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Sunscald on Peppers – Causes and How to Prevent It

Growing peppers comes with many potential issues throughout the season. One common problem for growers is sunscald on peppers. Yes, the sun is a vital component of growing peppers outdoors, but it can also be too intense for tender plants and fruits.

In this article, I will show you how to identify sunscald on pepper plants and how to avoid it in the future. There are several growing techniques to help you prevent sunburn on your peppers.

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Sunscald on pepper leaf
Sunscald on pepper leaf.

In this article:


What is Sunscald?

Sunscald on plants is defined as damage to plant tissue from excessive sunlight exposure. This may seem strange when you consider that plants need sunlight to produce energy and grow.

Sunscald (or sun scald) on peppers is usually caused by excessive sunlight to tender portions of the plant. These include younger leaves and especially the developing fruits. The less developed skin of young fruits cannot tolerate full-sun conditions on many pepper varieties.

This exposure will essentially cause an injury to your peppers, almost like a sunburn for your plants. It is especially common when plants are transitioned from an indoor to an outdoor growing space with fruits already on the plant.


How to Identify Sunscald on Peppers

Sunscald on peppers can be mistaken for other conditions, but it has a few defining characteristics. Sunburn will often start as a white or black discoloration on the pepper fruit’s skin or on the leaves.

Localized spots on fruits will develop over time and soften. They will sometimes start as dark spots or streaks, eventually turning white. Once the tissue is damaged, it is much more susceptible to diseases and plant pathogens. This often leads to moldy or rotting fruits.

Sunscald on peppers
Small pepper with signs of early sunscald.

Many pepper varieties hang down naturally are are thus shaded by the foliage of the plant. However, if the peppers grow upwards or are otherwise exposed to prolonged sunlight, then sunscald becomes an issue.

Brown or white foliage

Fruits are not the only part of a pepper plant that is vulnerable to sunscald. Without proper hardening off, tender young pepper plant leaves may become damaged from excessive sunlight.

Sunscald On Pepper Plant Leaves

Sunscald on pepper leaves will start with leaves turning brown or ivory-white, quickly becoming dry and crispy to the touch.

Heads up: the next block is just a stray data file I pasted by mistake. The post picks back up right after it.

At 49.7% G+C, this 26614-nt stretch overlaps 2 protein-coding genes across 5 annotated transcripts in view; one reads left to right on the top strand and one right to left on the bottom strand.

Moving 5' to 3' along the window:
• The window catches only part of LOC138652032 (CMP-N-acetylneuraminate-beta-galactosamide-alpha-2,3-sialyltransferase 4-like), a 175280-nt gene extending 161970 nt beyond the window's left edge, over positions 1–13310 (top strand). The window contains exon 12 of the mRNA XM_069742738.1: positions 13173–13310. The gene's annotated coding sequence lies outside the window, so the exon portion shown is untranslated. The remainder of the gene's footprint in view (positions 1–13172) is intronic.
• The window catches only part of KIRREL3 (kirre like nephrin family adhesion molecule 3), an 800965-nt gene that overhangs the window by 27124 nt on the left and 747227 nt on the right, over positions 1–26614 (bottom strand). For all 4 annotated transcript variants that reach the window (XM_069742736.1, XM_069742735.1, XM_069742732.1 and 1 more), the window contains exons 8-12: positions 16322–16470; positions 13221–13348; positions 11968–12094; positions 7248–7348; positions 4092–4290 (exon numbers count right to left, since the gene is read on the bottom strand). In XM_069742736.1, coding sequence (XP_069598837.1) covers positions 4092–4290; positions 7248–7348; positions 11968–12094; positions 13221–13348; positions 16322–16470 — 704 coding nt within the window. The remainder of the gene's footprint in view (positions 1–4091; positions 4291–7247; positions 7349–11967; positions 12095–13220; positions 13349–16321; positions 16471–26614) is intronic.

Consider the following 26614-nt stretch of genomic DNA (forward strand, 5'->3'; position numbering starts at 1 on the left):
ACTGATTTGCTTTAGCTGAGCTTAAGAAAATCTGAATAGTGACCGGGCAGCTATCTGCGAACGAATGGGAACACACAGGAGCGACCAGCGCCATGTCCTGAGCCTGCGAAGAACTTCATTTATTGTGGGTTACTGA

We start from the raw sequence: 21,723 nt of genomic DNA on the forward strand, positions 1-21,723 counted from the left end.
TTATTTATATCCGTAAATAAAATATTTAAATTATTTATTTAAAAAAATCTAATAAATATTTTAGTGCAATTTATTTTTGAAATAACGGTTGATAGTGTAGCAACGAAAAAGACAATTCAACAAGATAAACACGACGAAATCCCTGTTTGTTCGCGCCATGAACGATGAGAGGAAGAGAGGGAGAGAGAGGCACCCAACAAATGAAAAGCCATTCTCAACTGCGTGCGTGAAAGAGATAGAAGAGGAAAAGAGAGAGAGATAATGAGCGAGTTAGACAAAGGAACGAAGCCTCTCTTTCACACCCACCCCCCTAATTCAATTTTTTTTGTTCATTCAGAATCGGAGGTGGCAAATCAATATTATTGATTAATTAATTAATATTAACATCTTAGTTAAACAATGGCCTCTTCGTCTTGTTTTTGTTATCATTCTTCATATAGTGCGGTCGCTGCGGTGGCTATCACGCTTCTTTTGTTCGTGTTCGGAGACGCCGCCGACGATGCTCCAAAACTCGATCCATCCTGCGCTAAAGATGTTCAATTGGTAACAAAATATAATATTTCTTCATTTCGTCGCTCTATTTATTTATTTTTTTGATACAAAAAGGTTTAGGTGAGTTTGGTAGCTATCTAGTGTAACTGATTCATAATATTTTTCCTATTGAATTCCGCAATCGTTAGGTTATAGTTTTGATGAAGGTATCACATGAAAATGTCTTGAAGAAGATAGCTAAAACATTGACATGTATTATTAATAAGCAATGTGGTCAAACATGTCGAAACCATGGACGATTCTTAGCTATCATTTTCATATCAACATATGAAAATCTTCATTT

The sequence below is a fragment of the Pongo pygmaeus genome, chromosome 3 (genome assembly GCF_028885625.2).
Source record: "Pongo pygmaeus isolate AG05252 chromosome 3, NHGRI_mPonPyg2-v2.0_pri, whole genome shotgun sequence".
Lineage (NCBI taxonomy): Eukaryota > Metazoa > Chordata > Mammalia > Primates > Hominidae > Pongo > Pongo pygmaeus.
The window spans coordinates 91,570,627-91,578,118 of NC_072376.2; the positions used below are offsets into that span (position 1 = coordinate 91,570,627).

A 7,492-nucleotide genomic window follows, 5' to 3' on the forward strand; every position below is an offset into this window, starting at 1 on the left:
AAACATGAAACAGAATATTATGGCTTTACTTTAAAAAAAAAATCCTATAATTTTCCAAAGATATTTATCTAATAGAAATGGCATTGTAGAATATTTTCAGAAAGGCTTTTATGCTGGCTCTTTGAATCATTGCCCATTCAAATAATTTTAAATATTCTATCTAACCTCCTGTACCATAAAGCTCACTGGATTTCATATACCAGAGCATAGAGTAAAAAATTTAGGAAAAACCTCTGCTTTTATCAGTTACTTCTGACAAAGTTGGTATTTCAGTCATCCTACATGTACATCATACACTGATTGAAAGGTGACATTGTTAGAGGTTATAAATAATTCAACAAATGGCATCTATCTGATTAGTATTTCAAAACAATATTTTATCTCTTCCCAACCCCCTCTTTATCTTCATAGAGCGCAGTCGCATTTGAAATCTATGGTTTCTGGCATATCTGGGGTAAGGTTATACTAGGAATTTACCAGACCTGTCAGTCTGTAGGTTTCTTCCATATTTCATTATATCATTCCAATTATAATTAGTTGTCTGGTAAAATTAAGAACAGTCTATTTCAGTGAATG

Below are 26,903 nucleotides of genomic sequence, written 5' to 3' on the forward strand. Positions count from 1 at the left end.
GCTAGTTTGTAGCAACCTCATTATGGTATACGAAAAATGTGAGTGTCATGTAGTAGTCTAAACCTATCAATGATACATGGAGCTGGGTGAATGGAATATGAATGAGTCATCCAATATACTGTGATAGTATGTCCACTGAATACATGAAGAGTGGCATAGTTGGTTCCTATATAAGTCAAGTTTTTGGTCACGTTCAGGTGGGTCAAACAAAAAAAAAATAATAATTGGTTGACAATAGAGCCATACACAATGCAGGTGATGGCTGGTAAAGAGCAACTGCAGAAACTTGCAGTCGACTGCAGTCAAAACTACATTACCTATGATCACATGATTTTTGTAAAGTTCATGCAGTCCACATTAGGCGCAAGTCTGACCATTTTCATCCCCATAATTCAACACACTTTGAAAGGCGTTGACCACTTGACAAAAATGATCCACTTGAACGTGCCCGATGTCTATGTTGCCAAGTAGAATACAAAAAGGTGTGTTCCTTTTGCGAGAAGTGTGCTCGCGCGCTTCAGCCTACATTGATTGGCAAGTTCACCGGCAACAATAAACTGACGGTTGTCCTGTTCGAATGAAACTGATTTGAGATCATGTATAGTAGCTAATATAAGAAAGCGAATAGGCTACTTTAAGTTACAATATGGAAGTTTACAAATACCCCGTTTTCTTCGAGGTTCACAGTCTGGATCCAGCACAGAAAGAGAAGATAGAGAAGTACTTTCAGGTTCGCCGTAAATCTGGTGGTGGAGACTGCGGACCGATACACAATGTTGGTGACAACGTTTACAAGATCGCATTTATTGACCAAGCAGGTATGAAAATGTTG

Though sunscald on plants may seem counter-intuitive, it is a real concern if you are growing in full sunlight. It is mainly caused by exposed fruits, so lets turn to some solutions to avoid sunscald on peppers.

Severe sun scald on plant leaf
Severe sunscald on pepper leaf – crumbling leaf.

Alternaria Fruit Rot

Alternaria fruit rot is a condition that is mainly caused by injury to your peppers. Lesions form at the site of the injury and eventually sink. They will often then become covered in a brown or black mold. Fruit rot can be caused by sunscald injury, but also by extreme cold, heat, insect damage or a calcium deficiency.

See more on fruit rot here.

If these spots don’t look like your problem, see other causes of spots on pepper leaves here.


How to Prevent Sunscald on Peppers

The best way to fix sunscald is to avoid it altogether. Once it occurs, the affected leaves and fruits are essentially dead. If you plan to sell your peppers, sunscald may cause a loss of some of your crop. Follow these tips to help reduce your risk of sunscald on peppers.

Harden off plants

When starting pepper plants from seed, it is often required to start indoors during the winter. Indoor conditions are very different from outdoor conditions. The sunlight emits different types of radiation from grow lights, and wind and rain will stress the plants as well.

Learn more about hardening off pepper plants here.

Give your plants a proper transition period when moving them outdoors. If you simply put your pepper plants outside in full-sun, they will definitely have issues, starting with wilting leaves, and leading to sunscald.

I usually give our plants at least a couple of weeks to get used to the outdoors. This means gradually increasing the time spent outside each day until they are ‘hardened off.’

Fertilize during early plant growth

One way to avoid sunscald on pepper fruits is to feed regularly during young growth. If your plants don’t get a good start to the season, they may have smaller leaf canopies. This means more light can reach the peppers once they begin growing.

Provide plenty of nitrogen, phosphorus and potassium, as well as calcium and magnesium. Ground soil often contains everything your plants need, but if you grow in pots, supplemental fertilizer is helpful.